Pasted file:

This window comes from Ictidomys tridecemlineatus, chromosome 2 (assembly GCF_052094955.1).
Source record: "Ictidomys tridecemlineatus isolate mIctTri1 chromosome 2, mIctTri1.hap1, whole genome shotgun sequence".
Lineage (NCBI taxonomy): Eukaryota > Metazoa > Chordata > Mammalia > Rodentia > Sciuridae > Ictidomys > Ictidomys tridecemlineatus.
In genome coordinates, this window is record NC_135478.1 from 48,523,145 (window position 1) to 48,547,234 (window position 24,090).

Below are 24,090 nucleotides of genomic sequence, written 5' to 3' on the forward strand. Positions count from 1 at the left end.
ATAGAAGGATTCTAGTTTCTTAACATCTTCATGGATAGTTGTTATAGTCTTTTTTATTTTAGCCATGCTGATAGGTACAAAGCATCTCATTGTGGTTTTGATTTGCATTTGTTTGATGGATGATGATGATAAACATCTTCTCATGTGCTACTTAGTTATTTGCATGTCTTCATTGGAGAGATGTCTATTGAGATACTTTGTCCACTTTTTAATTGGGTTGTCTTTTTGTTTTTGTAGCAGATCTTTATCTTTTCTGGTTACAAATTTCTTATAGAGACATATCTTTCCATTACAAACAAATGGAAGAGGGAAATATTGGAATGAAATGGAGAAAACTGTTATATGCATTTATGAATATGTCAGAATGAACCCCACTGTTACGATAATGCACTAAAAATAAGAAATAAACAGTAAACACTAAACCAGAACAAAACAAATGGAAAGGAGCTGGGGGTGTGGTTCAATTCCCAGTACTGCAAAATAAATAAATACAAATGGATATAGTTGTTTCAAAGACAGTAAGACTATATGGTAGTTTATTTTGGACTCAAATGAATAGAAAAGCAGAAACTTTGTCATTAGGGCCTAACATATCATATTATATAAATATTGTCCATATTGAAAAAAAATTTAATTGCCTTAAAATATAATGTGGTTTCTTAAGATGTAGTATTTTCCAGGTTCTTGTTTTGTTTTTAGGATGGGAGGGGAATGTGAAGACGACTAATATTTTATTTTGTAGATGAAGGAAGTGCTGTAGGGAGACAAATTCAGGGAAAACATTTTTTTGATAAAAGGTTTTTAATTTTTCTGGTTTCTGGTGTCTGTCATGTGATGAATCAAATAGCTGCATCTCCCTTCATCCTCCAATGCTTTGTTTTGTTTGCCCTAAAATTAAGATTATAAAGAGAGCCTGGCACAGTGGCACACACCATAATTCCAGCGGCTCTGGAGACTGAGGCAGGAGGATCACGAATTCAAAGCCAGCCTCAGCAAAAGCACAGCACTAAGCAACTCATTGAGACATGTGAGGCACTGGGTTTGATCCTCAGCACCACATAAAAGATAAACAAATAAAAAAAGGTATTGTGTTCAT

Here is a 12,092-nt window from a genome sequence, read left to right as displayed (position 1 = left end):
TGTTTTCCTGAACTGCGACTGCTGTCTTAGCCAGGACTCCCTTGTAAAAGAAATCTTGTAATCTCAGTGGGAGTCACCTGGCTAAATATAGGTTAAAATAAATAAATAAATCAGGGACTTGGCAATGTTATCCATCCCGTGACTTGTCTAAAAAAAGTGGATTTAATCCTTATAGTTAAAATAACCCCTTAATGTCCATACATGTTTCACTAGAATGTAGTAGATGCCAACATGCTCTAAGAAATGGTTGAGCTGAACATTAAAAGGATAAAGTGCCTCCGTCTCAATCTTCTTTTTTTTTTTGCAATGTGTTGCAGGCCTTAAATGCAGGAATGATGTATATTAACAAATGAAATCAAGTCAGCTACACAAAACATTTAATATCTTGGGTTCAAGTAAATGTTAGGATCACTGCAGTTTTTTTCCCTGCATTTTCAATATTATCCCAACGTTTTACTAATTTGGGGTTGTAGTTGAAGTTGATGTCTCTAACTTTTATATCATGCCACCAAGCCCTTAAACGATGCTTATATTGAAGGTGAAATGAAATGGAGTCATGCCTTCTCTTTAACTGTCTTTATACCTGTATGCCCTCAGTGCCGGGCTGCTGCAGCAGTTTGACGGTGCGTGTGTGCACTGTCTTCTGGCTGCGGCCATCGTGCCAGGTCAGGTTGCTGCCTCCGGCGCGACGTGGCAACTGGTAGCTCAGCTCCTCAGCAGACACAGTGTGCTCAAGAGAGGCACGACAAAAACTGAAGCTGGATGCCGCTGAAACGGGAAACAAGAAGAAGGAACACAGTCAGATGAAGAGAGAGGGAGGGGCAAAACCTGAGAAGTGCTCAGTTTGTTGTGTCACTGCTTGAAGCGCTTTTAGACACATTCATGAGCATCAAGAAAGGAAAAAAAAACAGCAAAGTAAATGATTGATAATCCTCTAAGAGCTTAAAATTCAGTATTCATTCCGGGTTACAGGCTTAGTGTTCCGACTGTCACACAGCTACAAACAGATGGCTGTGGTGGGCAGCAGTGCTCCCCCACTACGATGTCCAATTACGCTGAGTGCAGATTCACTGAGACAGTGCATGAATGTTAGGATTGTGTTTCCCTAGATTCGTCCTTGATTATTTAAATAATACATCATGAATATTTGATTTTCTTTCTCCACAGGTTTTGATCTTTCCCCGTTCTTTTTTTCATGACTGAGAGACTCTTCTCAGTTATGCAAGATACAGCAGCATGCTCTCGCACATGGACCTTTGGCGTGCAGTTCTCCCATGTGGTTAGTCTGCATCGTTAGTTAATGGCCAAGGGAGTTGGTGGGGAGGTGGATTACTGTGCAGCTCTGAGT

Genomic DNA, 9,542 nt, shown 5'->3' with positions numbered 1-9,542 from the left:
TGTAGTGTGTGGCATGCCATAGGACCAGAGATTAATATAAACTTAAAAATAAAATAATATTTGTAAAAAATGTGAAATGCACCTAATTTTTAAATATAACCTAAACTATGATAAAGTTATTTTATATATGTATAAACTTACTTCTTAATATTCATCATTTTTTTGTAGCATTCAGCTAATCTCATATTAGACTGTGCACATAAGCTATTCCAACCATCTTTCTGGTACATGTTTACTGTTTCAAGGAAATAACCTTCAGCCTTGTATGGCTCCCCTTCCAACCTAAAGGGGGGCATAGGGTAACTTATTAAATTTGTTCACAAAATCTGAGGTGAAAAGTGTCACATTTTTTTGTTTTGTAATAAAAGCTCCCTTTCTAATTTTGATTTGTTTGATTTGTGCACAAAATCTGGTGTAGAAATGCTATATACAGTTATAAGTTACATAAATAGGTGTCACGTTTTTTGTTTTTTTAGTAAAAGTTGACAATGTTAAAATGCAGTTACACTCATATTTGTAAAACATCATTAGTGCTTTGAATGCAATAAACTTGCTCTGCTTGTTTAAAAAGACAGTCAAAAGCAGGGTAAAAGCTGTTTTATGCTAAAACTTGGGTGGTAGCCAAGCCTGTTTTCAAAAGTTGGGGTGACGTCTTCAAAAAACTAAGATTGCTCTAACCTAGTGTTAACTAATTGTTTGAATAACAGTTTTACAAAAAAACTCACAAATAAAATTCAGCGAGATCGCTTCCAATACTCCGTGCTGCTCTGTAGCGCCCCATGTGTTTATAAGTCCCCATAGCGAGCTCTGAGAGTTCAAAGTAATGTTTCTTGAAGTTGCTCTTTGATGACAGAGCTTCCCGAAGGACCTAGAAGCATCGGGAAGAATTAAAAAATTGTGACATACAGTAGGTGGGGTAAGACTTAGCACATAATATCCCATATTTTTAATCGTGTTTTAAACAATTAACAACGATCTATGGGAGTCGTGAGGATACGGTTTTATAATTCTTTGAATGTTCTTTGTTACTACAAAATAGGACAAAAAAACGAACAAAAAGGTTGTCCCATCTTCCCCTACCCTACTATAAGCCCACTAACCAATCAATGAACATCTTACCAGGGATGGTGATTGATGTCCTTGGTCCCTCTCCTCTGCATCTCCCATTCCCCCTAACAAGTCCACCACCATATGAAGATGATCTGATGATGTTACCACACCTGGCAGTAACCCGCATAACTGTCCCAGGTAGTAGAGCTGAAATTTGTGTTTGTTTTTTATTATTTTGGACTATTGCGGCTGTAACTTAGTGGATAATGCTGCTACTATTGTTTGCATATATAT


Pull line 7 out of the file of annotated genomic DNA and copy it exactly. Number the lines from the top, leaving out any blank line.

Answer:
Here is a 12,092-nt window from a genome sequence, read left to right as displayed (position 1 = left end):